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Hari Raya is only a week away which means it is time to prepare and store those kuih raya in air-tight containers. In the past, kuih raya were made traditionally in large quantities and often required complexity, precision and time to nail it. Over the years, due to modern creativity and culture, these biscuits were replaced by the more-popular almond london cookie and pineapple tarts.

Food and memory sure does link side by side. This Raya, we are here to jog your memory and help you reminisce your childhood by making these old-school kuih raya at home. Feel the nostalgia and share them with your loved ones.

1. Biskut Makmur

Biskut Makmur is made traditionally using ghee, flour and groundnuts. It has been a recipe passed down from many generations now. Biskut Makmur is known for its sweetness and light texture making it the kids’ favourite.

Biskut Makmur arranged in paper cupsa




  1. On a dry pan, toast the flour while constantly stirring for 4-5 minutes.
  2. Then, sieve flour and the icing sugar onto a bowl. Add ghee in parts and mix well. Your dough is now done.
  3. For the filling, grind the toasted groundnuts and mix in the icing sugar.
  4. Take small portions of the dough (use a tablespoon if unsure), flatten it and place a teaspoon of filling on each. Then, roll the portions into ball-like shapes.
  5. Transfer cookies to a tray lined with baking paper and bake for 20 minutes at 160⁰C.
  6. Finally, top the cookies with icing sugar.

2. Kuih Batang Buruk

Batang Buruk biscuits have also been popular among Malaysians for long. The origin of its name is quite self-explanatory as the biscuits look like old logs. But we promise it tastes better than it looks! These biscuits are crunchy, coated and filled with a milky soft texture. The pastry is traditionally made from scratch and is difficult to achieve. For the rescue, this recipe uses a simple alternative – spring roll sheets!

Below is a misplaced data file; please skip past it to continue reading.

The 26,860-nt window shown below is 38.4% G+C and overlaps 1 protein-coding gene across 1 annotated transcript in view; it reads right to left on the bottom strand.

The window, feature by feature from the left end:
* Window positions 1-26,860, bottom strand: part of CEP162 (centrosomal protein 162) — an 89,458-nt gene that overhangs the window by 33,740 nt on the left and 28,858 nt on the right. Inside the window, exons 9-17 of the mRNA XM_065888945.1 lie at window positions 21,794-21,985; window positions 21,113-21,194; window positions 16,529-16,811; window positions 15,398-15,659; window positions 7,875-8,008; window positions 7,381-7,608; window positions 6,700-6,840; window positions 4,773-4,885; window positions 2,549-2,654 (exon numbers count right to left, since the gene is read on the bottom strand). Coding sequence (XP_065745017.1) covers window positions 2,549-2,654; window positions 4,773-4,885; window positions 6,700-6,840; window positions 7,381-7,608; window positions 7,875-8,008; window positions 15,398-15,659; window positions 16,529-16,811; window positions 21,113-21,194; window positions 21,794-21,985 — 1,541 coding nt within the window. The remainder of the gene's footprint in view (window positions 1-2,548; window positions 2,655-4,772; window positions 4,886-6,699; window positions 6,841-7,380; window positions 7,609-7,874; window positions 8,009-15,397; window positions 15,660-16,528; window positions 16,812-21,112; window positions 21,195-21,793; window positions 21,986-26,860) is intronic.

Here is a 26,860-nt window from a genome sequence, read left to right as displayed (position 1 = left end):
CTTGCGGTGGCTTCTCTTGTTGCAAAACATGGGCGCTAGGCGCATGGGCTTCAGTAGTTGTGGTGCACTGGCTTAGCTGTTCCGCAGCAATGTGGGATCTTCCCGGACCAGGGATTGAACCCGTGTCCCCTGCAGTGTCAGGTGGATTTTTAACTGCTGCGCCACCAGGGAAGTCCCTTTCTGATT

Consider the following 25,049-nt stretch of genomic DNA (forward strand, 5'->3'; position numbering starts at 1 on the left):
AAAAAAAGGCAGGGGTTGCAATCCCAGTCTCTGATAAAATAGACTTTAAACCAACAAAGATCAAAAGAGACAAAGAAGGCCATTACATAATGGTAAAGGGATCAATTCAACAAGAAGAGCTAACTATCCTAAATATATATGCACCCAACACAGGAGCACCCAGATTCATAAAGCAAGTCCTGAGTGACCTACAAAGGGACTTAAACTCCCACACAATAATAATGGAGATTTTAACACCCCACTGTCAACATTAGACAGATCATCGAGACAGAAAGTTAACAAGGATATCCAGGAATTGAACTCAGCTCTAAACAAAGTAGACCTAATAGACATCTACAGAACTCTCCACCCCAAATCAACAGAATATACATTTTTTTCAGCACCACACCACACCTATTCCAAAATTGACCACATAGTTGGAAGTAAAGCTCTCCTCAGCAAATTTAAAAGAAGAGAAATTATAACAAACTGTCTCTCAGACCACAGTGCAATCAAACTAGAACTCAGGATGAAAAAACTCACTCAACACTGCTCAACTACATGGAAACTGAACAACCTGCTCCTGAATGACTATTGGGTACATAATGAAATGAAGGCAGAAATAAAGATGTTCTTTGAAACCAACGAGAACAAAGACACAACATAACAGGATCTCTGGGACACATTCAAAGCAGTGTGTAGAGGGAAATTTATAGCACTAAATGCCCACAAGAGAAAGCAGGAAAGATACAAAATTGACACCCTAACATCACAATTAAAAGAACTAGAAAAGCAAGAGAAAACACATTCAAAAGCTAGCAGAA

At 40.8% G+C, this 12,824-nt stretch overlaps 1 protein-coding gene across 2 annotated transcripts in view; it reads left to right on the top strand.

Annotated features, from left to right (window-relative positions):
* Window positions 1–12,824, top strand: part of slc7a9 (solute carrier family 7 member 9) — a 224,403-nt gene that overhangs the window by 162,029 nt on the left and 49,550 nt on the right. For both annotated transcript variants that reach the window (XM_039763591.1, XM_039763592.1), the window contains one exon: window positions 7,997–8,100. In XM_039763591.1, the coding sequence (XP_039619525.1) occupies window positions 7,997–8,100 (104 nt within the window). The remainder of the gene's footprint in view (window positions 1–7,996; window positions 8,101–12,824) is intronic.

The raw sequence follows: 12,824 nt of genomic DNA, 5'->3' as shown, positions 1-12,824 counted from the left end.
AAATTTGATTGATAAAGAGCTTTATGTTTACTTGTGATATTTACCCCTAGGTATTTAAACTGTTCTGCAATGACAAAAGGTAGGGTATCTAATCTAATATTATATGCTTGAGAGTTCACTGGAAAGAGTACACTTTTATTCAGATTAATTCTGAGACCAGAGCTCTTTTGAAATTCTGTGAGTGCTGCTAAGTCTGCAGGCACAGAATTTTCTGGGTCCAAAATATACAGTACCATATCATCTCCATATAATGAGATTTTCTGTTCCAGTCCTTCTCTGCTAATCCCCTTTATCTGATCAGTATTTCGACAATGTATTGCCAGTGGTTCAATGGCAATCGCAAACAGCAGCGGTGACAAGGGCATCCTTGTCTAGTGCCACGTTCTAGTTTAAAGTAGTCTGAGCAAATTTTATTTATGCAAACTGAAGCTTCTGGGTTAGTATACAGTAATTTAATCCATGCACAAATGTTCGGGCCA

Tasty 'Batang Buruk' biscuits



  1. Cut spring rolls sheets into sizes of 2 cm x 3 cm and roll using a straw.
  2. Let rest for 10 minutes and then fry till slightly golden.
  3. In a separate bowl, mix green bean flour, icing sugar and milk.
  4. Toast the mixture on a dry pan until fragrant. Remove once done.
  5. Finally, fill and top the fried spring rolls with the mixture.

3. Biskut Suji

Suji biscuits are made for most festive occasions in Malaysia. Similar to Biskut Makmur, suji biscuits are soft and it even melts in your mouth. This recipe uses minimal shelf-stable ingredients and is easy to achieve.

Suji biscuits lined on a baking tray



  1. Sift plain flour and sugar in a large bowl followed by semolina flour. Mix well.
  2. Add ghee in parts and mix until the dough is firm and smooth.
  3. Take small portions of the dough (use a tablespoon if unsure) and roll them into ball-like shapes on your palm.
  4. Place a cherry bit on the top of each biscuit.
  5. Spread some butter on a baking tray, line the biscuits and bake at 160⁰C for 20 minutes.

4. Sarang Semut

These delicious biscuits are also an old-school favourite and have a unique method to make. The dough will be grated and then baked to form crispy little biscuits.

Sarang Semut biscuits in small paper cups



  1. Beat butter and sugar until dissolved and smooth. Add egg yolk and mix well.
  2. Then, add vanilla and a few drops of colouring. Mix well. 
  3. Sieve and fold in the flour into the mixture until firm and smooth.
  4. Grate the dough to get string-like bits.
  5. Fill small paper cups with them and bake at 150⁰C for 15 minutes.

Hungry for more Ramadan delights?

Check out some of our top Ramadan recipes:


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